ICLG - The International Comparative Legal Guide - Switzerland

Author:Mr Saverio Lembo and Aurélie Conrad Hari
Profession:Bär & Karrer
 
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1 Country Finder

1.1 Please set out the various regimes applicable to recognising and enforcing judgments in your jurisdiction and the names of the countries to which such special regimes apply.

2 General Regime

2.1 Absent any applicable special regime, what is the legal framework under which a foreign judgment would be recognised and enforced in your jurisdiction?

Under Swiss law, in the absence of an applicable international legal instrument, the Swiss Private International Law Act (PILA) applies to govern the conditions of recognition and enforcement of foreign decisions (Art. 1 para. 1 lit. c and para. 2 PILA), in particular the general provisions found in its first chapter, fifth section. With regards to recognition of foreign decisions on foreign insolvency (Art. 166-174 PILA), foreign composition with creditors (Art. 175 PILA) and foreign arbitral awards (Art. 194 PILA), specific provisions in the chapters dealing with these subject matters apply. With regards to enforcement of foreign decisions, pecuniary debt is subjected to the Swiss Debt Enforcement and Bankruptcy Act (DEBA) and specific performance is subjected to the Swiss Civil Procedural Code (CPC).

In order to interpret the statutes, one can refer to case law, among other sources.

2.2 What requirements (in form and substance) must a foreign judgment satisfy in order to be recognised and enforceable in your jurisdiction?

Under Swiss law, in principle, a foreign decision is considered to be any decision made by a judicial authority acting de jure imperi. It is irrelevant whether this authority is judiciary, administrative or even religious.

According to the general provisions under PILA, a foreign decision is recognisable in Switzerland when (Art. 25 PILA):

the foreign judiciary and administrative authorities who rendered the decision had jurisdiction (Art. 26 PILA); the decision is final or could not be subject to any ordinary appeal; and there is no ground for denial of recognition set in Article 27 PILA. Recognition of a foreign decision must be denied:

if it is contrary to Swiss public policy (Art. 27 para. 1 PILA); And if a party establishes (Art. 27 para. 2 PILA): that it did not receive proper notice, under either the law of its domicile or that of its habitual residence, unless such party proceeded on the merits without reservation; that the decision was rendered in breach of fundamental principles of the Swiss conception of procedural law, including the fact that the said party did not have an opportunity to present its defence; or that a dispute between the same parties and with the same subject matter is the subject of pending proceedings in Switzerland or has already been judged there, or that it was judged previously in a third state, provided that the latter decision fulfils the conditions for its recognition. Once a decision is recognised following the above-mentioned rules, it shall be declared enforceable upon request (Art. 28 PILA). Unlike the Lugano Convention (see below question 3.1), the PILA is silent on the question of the recognition and enforcement of interlocutory orders ("mesures provisoires") and there is no clear and uniform practice by the Swiss courts on this matter. 2.3 Is there a difference between recognition and enforcement of judgments? If so, what are the legal effects of recognition and enforcement respectively?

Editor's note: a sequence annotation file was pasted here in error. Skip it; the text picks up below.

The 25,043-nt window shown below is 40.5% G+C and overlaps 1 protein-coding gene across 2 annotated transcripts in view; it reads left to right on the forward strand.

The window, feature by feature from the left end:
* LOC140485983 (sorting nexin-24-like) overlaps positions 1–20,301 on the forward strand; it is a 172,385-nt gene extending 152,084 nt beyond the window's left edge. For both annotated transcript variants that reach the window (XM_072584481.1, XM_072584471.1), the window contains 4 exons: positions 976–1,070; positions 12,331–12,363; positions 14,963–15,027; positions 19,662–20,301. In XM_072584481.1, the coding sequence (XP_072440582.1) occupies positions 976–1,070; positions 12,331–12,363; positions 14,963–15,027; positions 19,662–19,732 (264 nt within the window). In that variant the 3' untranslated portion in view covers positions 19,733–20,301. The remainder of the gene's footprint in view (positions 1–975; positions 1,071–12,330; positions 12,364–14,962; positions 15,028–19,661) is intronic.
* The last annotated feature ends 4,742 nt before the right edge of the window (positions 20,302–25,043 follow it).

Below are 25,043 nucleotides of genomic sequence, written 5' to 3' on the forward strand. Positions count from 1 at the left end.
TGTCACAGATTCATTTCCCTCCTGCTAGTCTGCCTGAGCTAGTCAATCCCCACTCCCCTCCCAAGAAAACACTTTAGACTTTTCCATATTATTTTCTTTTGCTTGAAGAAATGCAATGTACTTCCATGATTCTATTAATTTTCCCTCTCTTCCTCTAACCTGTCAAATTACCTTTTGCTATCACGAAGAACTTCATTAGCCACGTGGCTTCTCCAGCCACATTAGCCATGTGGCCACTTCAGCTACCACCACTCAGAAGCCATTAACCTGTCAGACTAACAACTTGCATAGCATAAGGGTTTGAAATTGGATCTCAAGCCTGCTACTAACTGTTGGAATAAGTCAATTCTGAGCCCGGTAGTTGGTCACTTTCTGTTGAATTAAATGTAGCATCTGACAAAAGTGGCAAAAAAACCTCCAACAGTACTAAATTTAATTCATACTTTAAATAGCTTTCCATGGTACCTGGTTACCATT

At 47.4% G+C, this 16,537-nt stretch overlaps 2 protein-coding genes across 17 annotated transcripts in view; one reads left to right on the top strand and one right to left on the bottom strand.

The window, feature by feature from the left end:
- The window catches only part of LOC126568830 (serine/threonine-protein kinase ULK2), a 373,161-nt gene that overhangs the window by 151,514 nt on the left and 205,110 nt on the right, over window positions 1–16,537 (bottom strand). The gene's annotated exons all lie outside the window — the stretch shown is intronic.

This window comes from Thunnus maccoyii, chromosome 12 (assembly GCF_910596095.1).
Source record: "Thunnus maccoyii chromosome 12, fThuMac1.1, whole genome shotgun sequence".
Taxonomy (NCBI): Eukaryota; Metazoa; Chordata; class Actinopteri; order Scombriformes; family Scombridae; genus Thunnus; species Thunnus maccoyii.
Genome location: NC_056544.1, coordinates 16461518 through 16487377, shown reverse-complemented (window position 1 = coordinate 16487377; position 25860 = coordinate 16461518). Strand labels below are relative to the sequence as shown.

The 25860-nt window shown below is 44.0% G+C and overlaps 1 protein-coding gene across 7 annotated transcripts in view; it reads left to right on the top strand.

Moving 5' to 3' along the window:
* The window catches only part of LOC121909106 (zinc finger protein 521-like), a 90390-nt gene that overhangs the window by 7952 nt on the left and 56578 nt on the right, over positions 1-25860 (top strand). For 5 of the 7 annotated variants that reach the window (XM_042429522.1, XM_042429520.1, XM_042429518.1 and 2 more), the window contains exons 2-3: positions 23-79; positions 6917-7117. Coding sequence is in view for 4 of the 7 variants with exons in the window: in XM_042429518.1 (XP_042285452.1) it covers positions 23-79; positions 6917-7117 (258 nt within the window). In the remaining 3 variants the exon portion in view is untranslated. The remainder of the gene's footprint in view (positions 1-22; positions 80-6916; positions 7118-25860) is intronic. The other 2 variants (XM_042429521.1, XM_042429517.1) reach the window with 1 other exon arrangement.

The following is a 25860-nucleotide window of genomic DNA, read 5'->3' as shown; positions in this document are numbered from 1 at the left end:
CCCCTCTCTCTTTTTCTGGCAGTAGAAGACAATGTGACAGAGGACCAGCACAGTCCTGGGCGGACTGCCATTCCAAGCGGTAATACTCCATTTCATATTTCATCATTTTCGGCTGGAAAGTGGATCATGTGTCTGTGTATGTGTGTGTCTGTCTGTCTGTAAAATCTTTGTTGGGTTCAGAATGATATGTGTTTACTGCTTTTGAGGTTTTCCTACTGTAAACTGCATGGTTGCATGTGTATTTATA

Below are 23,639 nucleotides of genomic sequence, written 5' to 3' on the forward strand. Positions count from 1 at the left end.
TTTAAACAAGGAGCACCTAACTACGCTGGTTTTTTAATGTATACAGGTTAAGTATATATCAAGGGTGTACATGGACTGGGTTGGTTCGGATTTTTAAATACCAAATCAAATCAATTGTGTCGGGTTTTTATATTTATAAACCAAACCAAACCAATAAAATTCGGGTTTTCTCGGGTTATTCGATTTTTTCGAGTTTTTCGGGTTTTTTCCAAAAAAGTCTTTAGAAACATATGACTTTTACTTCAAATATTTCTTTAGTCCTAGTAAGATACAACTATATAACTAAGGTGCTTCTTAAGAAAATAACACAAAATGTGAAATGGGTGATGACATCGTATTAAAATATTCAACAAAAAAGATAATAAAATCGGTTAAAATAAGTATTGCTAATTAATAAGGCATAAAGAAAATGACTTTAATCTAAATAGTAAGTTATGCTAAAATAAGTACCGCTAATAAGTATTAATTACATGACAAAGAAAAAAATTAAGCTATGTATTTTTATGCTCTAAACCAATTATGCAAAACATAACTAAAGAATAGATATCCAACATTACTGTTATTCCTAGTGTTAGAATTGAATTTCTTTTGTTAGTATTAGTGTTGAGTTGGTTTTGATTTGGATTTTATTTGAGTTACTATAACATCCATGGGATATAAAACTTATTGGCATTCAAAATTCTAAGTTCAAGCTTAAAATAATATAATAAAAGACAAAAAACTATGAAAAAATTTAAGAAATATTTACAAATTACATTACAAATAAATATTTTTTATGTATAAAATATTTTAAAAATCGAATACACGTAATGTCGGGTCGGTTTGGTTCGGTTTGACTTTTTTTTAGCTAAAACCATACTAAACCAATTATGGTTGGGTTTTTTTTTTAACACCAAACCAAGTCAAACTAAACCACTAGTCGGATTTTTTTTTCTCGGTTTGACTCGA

In Switzerland, there is a difference between recognition and enforcement; recognition of a decision is the natural prerequisite to its enforcement. Nevertheless, a decision can be recognised without being enforced. Also, recognition could be automatic depending on the applicable law, in which case the interested party could directly ask for enforcement. Finally, the interested party has the option to ask for recognition and enforcement simultaneously.

Depending on the path the judgment creditor follows, the decision on recognition may or may not have res judicata effect. When recognition is assessed by the court as a prejudicial question in the context, for example, of an application for enforcement of the foreign judgment, the decision of the Swiss court would only bind the parties in that specific dispute, meaning that it would not have res judicata effect. In order for the decision on recognition to have a full res judicata effect, recognition must be the subject matter of the application to the court and not only a prejudicial question.

2.4 Briefly explain the procedure for recognising and enforcing a foreign judgment in your jurisdiction.

Recognition of foreign decisions is governed by the PILA and the Swiss Civil Procedural Code (CPC). These statutes provide for several different procedures available to the parties:

Application for recognition of a foreign decision by way of an action for a declaratory judgment if the requestor has a legitimate interest to lift uncertainty. Application for the issuance of a declaration of enforceability of the foreign decision, without applying for its enforcement (Art. 28 PILA). Reliance of a party on a foreign decision with respect to a preliminary issue: the authority before which the case is pending may itself rule on the recognition (Art. 29 para. 3 PILA). This is often the case when a party files an application for enforcement of a foreign decision, without having previously had a decision on its recognition. The law applicable to the enforcement of a foreign decision, and thus the procedure to follow, depends on the...

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